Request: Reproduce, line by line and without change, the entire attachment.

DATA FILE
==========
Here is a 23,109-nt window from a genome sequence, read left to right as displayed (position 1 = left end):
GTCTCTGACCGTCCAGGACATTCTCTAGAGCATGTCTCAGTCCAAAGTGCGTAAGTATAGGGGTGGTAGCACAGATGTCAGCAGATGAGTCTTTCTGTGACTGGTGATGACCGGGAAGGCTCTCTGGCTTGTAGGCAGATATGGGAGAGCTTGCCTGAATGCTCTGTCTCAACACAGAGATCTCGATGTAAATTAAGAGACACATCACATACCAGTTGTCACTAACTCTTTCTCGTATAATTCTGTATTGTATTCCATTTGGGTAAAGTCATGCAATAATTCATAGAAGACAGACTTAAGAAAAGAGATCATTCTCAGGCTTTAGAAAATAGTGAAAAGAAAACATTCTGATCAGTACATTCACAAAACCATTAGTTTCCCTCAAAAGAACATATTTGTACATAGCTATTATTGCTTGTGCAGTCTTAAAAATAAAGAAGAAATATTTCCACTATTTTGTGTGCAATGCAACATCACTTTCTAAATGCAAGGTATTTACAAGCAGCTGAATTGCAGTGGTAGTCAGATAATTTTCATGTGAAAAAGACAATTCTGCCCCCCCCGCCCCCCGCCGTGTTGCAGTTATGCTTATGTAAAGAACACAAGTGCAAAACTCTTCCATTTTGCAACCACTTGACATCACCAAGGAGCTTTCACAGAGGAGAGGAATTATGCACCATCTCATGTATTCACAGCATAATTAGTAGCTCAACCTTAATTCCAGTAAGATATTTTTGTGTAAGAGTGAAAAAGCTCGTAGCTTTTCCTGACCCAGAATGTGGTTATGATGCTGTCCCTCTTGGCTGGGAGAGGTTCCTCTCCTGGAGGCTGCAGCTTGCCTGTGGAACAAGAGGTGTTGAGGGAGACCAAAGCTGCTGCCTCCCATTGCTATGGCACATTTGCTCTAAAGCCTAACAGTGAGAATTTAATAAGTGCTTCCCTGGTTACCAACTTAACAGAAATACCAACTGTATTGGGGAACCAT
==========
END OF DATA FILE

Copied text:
Here is a 23,109-nt window from a genome sequence, read left to right as displayed (position 1 = left end):
GTCTCTGACCGTCCAGGACATTCTCTAGAGCATGTCTCAGTCCAAAGTGCGTAAGTATAGGGGTGGTAGCACAGATGTCAGCAGATGAGTCTTTCTGTGACTGGTGATGACCGGGAAGGCTCTCTGGCTTGTAGGCAGATATGGGAGAGCTTGCCTGAATGCTCTGTCTCAACACAGAGATCTCGATGTAAATTAAGAGACACATCACATACCAGTTGTCACTAACTCTTTCTCGTATAATTCTGTATTGTATTCCATTTGGGTAAAGTCATGCAATAATTCATAGAAGACAGACTTAAGAAAAGAGATCATTCTCAGGCTTTAGAAAATAGTGAAAAGAAAACATTCTGATCAGTACATTCACAAAACCATTAGTTTCCCTCAAAAGAACATATTTGTACATAGCTATTATTGCTTGTGCAGTCTTAAAAATAAAGAAGAAATATTTCCACTATTTTGTGTGCAATGCAACATCACTTTCTAAATGCAAGGTATTTACAAGCAGCTGAATTGCAGTGGTAGTCAGATAATTTTCATGTGAAAAAGACAATTCTGCCCCCCCCGCCCCCCGCCGTGTTGCAGTTATGCTTATGTAAAGAACACAAGTGCAAAACTCTTCCATTTTGCAACCACTTGACATCACCAAGGAGCTTTCACAGAGGAGAGGAATTATGCACCATCTCATGTATTCACAGCATAATTAGTAGCTCAACCTTAATTCCAGTAAGATATTTTTGTGTAAGAGTGAAAAAGCTCGTAGCTTTTCCTGACCCAGAATGTGGTTATGATGCTGTCCCTCTTGGCTGGGAGAGGTTCCTCTCCTGGAGGCTGCAGCTTGCCTGTGGAACAAGAGGTGTTGAGGGAGACCAAAGCTGCTGCCTCCCATTGCTATGGCACATTTGCTCTAAAGCCTAACAGTGAGAATTTAATAAGTGCTTCCCTGGTTACCAACTTAACAGAAATACCAACTGTATTGGGGAACCAT